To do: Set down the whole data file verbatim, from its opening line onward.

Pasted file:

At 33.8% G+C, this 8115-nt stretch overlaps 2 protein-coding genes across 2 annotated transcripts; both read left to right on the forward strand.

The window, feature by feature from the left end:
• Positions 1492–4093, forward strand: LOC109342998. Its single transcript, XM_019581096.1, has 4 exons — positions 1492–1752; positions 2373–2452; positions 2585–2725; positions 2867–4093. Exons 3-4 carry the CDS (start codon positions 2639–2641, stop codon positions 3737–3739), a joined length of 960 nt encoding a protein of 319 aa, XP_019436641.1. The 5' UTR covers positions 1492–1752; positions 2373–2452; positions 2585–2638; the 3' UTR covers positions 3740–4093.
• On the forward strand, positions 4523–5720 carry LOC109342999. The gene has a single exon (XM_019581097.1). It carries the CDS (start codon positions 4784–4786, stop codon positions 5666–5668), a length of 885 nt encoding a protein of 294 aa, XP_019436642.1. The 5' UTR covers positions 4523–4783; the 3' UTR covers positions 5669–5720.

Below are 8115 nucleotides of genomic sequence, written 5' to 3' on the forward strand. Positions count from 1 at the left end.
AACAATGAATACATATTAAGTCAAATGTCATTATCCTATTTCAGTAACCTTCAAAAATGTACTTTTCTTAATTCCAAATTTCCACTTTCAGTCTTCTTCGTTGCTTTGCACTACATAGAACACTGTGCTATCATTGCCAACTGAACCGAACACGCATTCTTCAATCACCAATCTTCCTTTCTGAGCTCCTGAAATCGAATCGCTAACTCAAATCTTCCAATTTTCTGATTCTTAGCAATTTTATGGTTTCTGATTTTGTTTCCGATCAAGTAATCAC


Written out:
At 33.8% G+C, this 8115-nt stretch overlaps 2 protein-coding genes across 2 annotated transcripts; both read left to right on the forward strand.

The window, feature by feature from the left end:
• Positions 1492–4093, forward strand: LOC109342998. Its single transcript, XM_019581096.1, has 4 exons — positions 1492–1752; positions 2373–2452; positions 2585–2725; positions 2867–4093. Exons 3-4 carry the CDS (start codon positions 2639–2641, stop codon positions 3737–3739), a joined length of 960 nt encoding a protein of 319 aa, XP_019436641.1. The 5' UTR covers positions 1492–1752; positions 2373–2452; positions 2585–2638; the 3' UTR covers positions 3740–4093.
• On the forward strand, positions 4523–5720 carry LOC109342999. The gene has a single exon (XM_019581097.1). It carries the CDS (start codon positions 4784–4786, stop codon positions 5666–5668), a length of 885 nt encoding a protein of 294 aa, XP_019436642.1. The 5' UTR covers positions 4523–4783; the 3' UTR covers positions 5669–5720.

Below are 8115 nucleotides of genomic sequence, written 5' to 3' on the forward strand. Positions count from 1 at the left end.
AACAATGAATACATATTAAGTCAAATGTCATTATCCTATTTCAGTAACCTTCAAAAATGTACTTTTCTTAATTCCAAATTTCCACTTTCAGTCTTCTTCGTTGCTTTGCACTACATAGAACACTGTGCTATCATTGCCAACTGAACCGAACACGCATTCTTCAATCACCAATCTTCCTTTCTGAGCTCCTGAAATCGAATCGCTAACTCAAATCTTCCAATTTTCTGATTCTTAGCAATTTTATGGTTTCTGATTTTGTTTCCGATCAAGTAATCAC